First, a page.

What the Texas Anti-Censorship Law Is Trying to Stop Social media platforms Facebook (FB), Google (GOOGL), and Twitter

What the Texas Anti-Censorship Law

What the Texas Anti-Censorship Law If the federal court upholds the statute, tech companies might be exposed to expensive lawsuits.

After the U.S. Fifth Circuit Court of Appeals decided on May 11, 2022, that a Texas legislation controlling how social media companies may censor their platforms can go into force, Meta Platforms, Inc. (FB), Alphabet Inc. (GOOGL, GOOG), and Twitter Inc. (TWTR) face increased risks of an expensive lawsuit. While Alphabet owns YouTube, its parent company is Meta, which also owns Facebook.

Texas law prohibits “blocking, banning, removing, de-platforming, demonetizing, de-boost[ing], restrict[ing], deny[ing] equal access or visibility to, or otherwise discriminating against speech” on any social media platform having 50 million or more monthly users in the United States.

What the Texas Anti-Censorship Law

Due largely to the uncertainties inherent in the statute’s text, legal experts advise that defending against cases filed under this law may be difficult and expensive for targeted firms.


On May 11, 2022, a federal appeals court determined that Texas’s House Bill 20 may go into force.

This legislation exposes the largest social media companies to potential high-priced lawsuits from users who believe they have been discriminated against due to the content they post.

Many people feel the legislation is excessively broad and violates their right to free speech under the First Amendment.

The dispute might reach the highest court in the United States.

Senate Bill 20 of Texas

The Republican Party has long complained that conservatives are treated unfairly on online sites, and this complaint gave rise to Texas House Bill 20.

The statute, intended to correct this discrepancy, was halt in December 2021 when a federal district court judge decided it violated the First Amendment.

After a similar measure was reject

in Florida for the same reason, this judgment was made some months later.

Because it “prohibits practically all content moderation,” the same tool social media companies utilize to keep their platforms safe, useful, and pleasant for users, a district court judge blocked HB 20 in December 2021.

A spokeswoman for Republican Texas Governor Greg Abbott stated in reaction to the verdict in December 2021 that “[a]llowing biassed social media firms to reject conservative content is antithetical to the free speech basis America was based on.”

Consequences That Could Be Seen:

Legal experts have raised many questions concerning the future of social media in Texas due to the new legislation. It begs the issue of whether or not social media firms can operate in that scenario, as well as what users’ online environments may look like and the types of material they might encounter.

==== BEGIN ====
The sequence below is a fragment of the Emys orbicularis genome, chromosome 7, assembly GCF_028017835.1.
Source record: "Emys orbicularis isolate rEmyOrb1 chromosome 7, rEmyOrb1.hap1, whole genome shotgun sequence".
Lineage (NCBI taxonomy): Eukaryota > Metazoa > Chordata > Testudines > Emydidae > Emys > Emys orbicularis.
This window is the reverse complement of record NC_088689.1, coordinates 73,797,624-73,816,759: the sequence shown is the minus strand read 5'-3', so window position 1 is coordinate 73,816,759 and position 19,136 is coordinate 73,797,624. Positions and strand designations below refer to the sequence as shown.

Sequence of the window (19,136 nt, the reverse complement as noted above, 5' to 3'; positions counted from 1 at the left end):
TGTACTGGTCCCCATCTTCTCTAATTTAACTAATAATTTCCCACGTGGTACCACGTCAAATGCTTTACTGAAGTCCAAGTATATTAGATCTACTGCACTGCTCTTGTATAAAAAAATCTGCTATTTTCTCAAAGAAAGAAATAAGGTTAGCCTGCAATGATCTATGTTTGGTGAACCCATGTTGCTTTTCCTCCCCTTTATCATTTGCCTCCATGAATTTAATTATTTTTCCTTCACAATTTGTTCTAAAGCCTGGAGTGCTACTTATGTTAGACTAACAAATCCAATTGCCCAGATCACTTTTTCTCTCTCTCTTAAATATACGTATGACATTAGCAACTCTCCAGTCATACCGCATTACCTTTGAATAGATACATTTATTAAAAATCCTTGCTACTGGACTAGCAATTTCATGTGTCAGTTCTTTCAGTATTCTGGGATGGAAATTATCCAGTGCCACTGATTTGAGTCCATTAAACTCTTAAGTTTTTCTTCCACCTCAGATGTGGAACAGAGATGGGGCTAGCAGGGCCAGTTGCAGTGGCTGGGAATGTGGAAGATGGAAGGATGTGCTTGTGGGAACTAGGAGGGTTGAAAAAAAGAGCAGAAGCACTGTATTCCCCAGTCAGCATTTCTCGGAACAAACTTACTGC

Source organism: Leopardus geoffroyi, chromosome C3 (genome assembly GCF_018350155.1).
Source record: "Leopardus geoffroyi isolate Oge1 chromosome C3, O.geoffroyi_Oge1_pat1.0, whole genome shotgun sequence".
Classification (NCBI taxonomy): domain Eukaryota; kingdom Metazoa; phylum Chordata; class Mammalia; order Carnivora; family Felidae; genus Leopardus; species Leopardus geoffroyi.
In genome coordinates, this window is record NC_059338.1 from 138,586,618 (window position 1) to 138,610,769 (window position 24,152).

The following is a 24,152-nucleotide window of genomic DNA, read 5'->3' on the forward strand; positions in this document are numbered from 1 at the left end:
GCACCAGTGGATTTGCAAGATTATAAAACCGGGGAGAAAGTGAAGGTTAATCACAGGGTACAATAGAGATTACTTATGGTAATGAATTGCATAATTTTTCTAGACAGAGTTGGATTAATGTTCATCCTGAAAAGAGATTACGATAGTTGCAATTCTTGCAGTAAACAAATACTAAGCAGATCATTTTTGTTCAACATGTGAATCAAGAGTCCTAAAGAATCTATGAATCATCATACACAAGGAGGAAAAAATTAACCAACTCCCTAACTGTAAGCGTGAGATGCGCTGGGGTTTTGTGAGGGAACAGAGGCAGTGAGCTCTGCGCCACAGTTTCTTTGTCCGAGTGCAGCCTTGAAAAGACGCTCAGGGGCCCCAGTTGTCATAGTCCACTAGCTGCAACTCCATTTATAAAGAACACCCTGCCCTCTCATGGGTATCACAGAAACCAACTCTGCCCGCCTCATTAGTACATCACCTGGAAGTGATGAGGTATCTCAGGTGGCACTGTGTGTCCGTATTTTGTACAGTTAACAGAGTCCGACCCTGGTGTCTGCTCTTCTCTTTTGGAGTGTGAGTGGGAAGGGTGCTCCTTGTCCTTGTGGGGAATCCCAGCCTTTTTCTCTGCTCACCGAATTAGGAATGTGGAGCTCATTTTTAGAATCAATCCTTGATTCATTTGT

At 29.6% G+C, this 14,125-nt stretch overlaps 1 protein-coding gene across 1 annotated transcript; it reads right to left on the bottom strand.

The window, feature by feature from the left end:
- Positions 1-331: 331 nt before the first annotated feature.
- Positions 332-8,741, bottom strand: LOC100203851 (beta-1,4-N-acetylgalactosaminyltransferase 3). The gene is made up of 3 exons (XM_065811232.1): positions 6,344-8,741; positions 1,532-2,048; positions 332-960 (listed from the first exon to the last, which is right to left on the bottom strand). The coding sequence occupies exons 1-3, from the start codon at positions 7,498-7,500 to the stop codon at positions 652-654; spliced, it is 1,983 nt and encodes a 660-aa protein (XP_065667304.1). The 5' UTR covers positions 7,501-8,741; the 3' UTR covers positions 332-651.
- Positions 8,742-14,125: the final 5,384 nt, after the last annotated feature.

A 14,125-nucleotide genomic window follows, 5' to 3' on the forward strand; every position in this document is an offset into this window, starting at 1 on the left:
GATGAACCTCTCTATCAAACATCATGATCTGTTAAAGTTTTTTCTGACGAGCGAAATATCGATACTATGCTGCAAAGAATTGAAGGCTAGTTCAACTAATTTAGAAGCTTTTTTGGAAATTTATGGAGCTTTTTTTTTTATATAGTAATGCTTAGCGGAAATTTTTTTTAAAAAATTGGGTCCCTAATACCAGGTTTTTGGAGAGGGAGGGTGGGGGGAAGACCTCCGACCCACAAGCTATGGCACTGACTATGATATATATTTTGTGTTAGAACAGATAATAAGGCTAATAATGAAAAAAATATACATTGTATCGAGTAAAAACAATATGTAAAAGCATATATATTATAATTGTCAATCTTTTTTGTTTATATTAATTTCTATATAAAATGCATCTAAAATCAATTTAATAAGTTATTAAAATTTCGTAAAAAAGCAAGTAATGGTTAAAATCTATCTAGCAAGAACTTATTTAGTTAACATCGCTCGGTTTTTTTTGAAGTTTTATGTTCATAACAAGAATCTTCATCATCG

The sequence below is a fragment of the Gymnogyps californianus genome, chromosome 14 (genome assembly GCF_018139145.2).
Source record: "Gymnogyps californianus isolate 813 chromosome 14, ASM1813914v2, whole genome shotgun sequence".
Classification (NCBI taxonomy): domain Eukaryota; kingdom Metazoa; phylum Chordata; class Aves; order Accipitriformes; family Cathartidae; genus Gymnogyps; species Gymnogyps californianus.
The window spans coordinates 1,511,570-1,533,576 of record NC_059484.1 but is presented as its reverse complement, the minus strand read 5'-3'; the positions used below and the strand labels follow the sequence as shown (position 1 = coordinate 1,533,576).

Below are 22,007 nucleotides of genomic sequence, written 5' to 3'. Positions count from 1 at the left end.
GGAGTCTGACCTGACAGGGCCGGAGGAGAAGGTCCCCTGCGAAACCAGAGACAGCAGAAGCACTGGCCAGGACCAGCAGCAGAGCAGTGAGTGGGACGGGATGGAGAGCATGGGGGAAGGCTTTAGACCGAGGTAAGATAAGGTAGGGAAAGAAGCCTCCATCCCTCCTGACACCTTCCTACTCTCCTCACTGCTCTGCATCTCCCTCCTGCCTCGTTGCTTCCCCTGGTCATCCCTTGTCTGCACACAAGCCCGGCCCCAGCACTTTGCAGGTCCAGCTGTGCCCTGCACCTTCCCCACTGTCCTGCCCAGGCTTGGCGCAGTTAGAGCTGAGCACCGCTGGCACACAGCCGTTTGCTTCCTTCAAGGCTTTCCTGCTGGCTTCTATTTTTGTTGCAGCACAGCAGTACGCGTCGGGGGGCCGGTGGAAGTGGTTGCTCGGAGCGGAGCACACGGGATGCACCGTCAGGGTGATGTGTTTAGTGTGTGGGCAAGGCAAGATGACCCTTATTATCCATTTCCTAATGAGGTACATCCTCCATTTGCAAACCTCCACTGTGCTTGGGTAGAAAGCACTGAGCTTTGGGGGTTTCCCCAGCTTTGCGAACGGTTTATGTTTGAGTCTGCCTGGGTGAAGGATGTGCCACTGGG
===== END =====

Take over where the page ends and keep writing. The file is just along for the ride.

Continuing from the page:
Section 230 of the Communications Decency Act of 1996 (CDA) has, until recently, protected major U.S. social networks from liability for user-generated material.

What the Texas Anti-Censorship Law

A preemption claim under Section 230 might override the law of Texas. There’s always a chance that this case will end up before the United States Supreme Court.

Possible Reactions of Social Media Sites:

Specialized services may opt-out of using algorithms to rate and sort information. However, because of the legislation’s broad wording, a plaintiff may claim that a user has been silence since their original speech is now burie behind a mountain of spam.

It’s possible that taking away the algorithmic boost for certain material may be see as a downgrade, which is forbid under HB 20.

Taking as drastic action as leaving the state of Texas might cause issues for social media networks even if it is theoretically possible to do so. Discriminating against Texans because of where they live is likewise illegal. Leaving the state of Texas might be see as a kind of prejudice. In addition, savvy plaintiffs may argue that their device is “Texan” with the rise of VPNs even though they are physically located outside the state.

There will very certainly be other challenges against HB 20:

Shortly after the legislation was pass, the Computer & Communications Industry.

Association (CCIA) and tech lobbying group NetChoice filed suit against Texas, claiming it violated the Constitution. In response to the decision by the United States Court of Appeals for the Fifth Circuit, CCIA president Matt Schruers issued the following statement “This mysterious directive violates the First Amendment guarantees of free speech. We are considering all of our options. We will take all necessary steps to guarantee that the free market, not the government, determines which forms of expression digital services transmit and which do not.”

Net Choice’s vice president and general counsel Carl Szabo had this to say about the May 11 verdict: “An unpleasant and rare event occurred when a 2-1 Fifth Circuit panel lifted the injunction without finding on the merits and without writing an opinion explaining the action. We are considering our options and will file an appeal as soon as possible since HB 20 is unconstitutional.”

The May 11 judgment “will have severe ramifications for expression online,” said a statement released by attorney Scott Wilkens of The Knight First Amendment Institute, which submitted an amicus brief supporting the social media firms’ petition.

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